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Lionfish leather. Inversa says it is helping to solve an environmental crisis by using an invasive species that eats lots of other fish but has no predators in much of its range. Photograph: Inversa
conservation Environment ocean wildlife

Fish leather is here, it’s sustainable – and it’s made from invasive species to boot

An avid diver saw how lionfish have devastated populations of Florida’s native tropical fish and resolved to help solve the problem

Aarav Chavda has been diving off the coast of Florida for years. Each time he became increasingly depressed by the ever-growing void, as colourful species of fish and coral reefs continued to disappear.

A significant reason for that disappearance is the lionfish, an invasive species that has boomed in Atlantic waters from Florida to the Caribbean in recent decades, and in numerous other places from Brazil and Mexico to the Mediterranean.

Lionfish have no natural predators outside their native range – in the Indian and Pacific Oceans and the Red Sea – and are all-consuming, devouring an estimated 79% of young marine life within five weeks of entering a coral reef system. “You can see the impacts on the reefs when you dive now – it’s less vibrant, it’s less cacophonous,” Chavda said.

“We know there are solutions for some of the problems – such as coral-friendly sunscreens to help protect the reefs – but nobody’s been able to do anything about the lionfish.”

So Chavda and a team of ecologically aware fellow scuba enthusiasts decided to act by establishing Inversa, which turns lionfish into a new product: fish leather. On Wednesday, World Oceans Day, the team was recognised as one of nine finalists in the Global Ocean Resilience Innovation Challenge (Oric).

Chavda, 27, and his childhood friend from Texas, Roland Salatino, set up the Florida-based company to make the leather. They process the fish hides by tanning them with drying agents and dye them before selling the leather to partner companies to fashion into high-end products including wallets, belts and handbags. Fish skin is thin but because the fibre structure runs crossways, it is stronger than many other types of leather.

A lionfish caught off Venezuela, where the authorities organise sport fishing competitions to curb the dangerous proliferation of the invasive species. Photograph: Yuri Cortéz/AFP/Getty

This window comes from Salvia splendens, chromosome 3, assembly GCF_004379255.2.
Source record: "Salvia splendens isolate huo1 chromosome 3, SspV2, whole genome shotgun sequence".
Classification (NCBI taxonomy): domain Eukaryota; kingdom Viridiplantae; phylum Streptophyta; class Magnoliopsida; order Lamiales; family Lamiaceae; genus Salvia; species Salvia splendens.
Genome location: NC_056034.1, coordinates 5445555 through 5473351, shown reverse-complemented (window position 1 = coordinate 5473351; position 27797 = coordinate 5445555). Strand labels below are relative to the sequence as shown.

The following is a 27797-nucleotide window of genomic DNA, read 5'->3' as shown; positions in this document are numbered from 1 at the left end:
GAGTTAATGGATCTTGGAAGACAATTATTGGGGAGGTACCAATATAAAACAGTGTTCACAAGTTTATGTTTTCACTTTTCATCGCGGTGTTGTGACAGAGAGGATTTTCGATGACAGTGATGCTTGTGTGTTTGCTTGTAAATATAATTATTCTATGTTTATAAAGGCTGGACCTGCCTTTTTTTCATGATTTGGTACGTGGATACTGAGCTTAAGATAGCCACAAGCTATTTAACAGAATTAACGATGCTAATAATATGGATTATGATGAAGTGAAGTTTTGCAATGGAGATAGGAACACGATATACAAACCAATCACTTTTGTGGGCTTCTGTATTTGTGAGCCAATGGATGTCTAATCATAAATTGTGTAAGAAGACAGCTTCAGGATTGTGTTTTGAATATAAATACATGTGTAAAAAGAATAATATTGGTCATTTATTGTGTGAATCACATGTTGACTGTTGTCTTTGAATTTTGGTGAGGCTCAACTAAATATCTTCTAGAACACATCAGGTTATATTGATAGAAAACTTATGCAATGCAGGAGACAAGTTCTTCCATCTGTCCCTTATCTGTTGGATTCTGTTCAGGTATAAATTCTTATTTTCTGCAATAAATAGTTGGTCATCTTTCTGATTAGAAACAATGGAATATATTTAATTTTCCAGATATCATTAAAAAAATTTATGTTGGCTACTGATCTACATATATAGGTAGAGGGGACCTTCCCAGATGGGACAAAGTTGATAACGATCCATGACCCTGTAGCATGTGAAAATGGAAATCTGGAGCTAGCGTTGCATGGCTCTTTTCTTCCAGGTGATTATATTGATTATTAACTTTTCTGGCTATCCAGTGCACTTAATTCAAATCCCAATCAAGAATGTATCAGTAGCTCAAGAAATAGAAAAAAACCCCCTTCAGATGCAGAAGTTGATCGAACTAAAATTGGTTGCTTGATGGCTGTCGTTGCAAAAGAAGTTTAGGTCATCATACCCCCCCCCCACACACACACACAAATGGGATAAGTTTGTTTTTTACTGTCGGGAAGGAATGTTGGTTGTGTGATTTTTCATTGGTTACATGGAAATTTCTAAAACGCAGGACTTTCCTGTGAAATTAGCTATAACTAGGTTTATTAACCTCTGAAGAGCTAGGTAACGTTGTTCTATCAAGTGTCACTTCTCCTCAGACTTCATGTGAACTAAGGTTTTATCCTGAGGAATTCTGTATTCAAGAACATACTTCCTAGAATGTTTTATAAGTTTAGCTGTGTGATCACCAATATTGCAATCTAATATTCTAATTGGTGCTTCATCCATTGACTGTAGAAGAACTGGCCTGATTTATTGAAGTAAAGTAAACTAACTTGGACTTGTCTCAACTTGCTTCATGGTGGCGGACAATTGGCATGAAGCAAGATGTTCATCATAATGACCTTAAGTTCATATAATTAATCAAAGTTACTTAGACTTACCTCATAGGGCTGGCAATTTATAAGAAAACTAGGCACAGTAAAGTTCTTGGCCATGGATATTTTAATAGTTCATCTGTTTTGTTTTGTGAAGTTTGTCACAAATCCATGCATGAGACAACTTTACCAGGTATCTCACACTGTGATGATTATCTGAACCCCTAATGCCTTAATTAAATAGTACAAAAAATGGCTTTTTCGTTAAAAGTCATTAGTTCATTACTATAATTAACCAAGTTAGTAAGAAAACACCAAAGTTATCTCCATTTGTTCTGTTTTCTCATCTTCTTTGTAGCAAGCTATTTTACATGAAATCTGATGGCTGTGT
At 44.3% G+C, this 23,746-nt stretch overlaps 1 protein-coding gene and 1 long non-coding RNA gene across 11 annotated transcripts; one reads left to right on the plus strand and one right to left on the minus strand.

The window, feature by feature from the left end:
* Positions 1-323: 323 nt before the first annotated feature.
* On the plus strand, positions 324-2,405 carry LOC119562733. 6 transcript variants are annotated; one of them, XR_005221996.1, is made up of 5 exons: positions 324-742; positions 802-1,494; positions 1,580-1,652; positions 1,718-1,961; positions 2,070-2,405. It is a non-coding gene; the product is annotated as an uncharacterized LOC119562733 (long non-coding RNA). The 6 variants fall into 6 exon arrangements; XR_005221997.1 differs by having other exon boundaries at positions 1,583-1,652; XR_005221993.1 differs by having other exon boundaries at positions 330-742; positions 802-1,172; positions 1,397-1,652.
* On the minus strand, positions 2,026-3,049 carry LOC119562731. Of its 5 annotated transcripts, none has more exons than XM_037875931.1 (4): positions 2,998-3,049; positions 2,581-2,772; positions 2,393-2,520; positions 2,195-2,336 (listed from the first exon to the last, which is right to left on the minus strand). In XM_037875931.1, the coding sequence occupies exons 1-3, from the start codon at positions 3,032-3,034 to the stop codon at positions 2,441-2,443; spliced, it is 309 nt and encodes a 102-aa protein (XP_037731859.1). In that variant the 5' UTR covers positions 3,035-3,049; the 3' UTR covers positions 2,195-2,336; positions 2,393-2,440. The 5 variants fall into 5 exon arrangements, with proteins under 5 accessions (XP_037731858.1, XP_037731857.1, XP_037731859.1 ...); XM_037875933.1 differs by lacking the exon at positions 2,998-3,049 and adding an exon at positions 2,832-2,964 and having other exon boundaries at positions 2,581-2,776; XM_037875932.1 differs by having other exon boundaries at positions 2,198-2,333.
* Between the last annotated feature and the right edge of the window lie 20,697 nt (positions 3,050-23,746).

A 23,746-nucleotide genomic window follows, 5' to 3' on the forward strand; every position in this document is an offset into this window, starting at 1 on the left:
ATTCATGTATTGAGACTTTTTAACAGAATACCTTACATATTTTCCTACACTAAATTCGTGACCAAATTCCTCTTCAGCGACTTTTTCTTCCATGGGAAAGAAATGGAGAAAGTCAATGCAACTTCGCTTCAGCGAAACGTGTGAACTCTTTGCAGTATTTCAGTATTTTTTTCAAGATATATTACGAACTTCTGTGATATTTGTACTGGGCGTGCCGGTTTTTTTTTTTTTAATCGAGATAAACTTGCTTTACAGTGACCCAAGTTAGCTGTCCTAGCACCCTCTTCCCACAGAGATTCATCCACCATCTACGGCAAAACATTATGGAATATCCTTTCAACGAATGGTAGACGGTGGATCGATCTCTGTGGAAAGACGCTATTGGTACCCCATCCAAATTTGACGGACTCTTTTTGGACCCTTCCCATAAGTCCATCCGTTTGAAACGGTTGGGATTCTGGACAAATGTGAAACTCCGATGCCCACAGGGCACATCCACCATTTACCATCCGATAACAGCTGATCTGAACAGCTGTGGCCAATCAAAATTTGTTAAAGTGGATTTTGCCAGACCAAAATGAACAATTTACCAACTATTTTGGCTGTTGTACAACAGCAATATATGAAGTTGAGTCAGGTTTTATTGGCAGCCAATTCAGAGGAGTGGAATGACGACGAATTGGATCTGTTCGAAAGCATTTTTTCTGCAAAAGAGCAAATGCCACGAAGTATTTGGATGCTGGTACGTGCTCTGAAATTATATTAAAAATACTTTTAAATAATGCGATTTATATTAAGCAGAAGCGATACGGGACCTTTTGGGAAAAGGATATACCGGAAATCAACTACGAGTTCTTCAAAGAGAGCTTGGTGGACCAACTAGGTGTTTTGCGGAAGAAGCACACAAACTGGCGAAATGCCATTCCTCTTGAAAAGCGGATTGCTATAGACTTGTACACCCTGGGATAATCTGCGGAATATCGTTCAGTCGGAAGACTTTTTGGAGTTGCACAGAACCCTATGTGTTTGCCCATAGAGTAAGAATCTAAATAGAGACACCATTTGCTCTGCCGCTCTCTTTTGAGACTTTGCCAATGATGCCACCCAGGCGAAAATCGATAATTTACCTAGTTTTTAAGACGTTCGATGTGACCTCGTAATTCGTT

Each hide, Chavda says, can save up to 70,000 native reef fish.

The hides are also more sustainable than traditional animal leathers, which generally require grazing on huge amounts of pasture – degrading soils and producing high carbon emissions.

Inversa does not hunt the lionfish itself. Instead, it relies on educating and encouraging largely poor fishermen and women in often remote places to catch them.

“A lot of the geographies, especially the lower-income Caribbean area, have no market at all [for lionfish] – and so this fish is not only destroying the coral reefs, which sustain these fishing cooperatives’ livelihoods, but they also can’t do anything about it,” Chavda said.

“They could hunt lionfish, but that takes time, and it means they’re not hunting other things. They’d be spending their precious time not on lobster, not on grouper – so it’s very unfortunate.”

The Inversa project that impressed the Oric judges seeks to address that problem. The company is proposing to set up well-equipped fishing cooperatives in Quintana Roo, Mexico, by underwriting the fishers’ risk with a “100% catch-to-cash guarantee” for lionfish. This would finance the purchase of equipment, then offer premium incentives and prompt payment for lionfish.

“We’re really sort of empowering the consumer and fashion by doing something for the planet – then we empower dive communities in the fishing cooperatives all throughout the Caribbean to do something for themselves,” Chavda said.



Richard Luscombe at The Guardian

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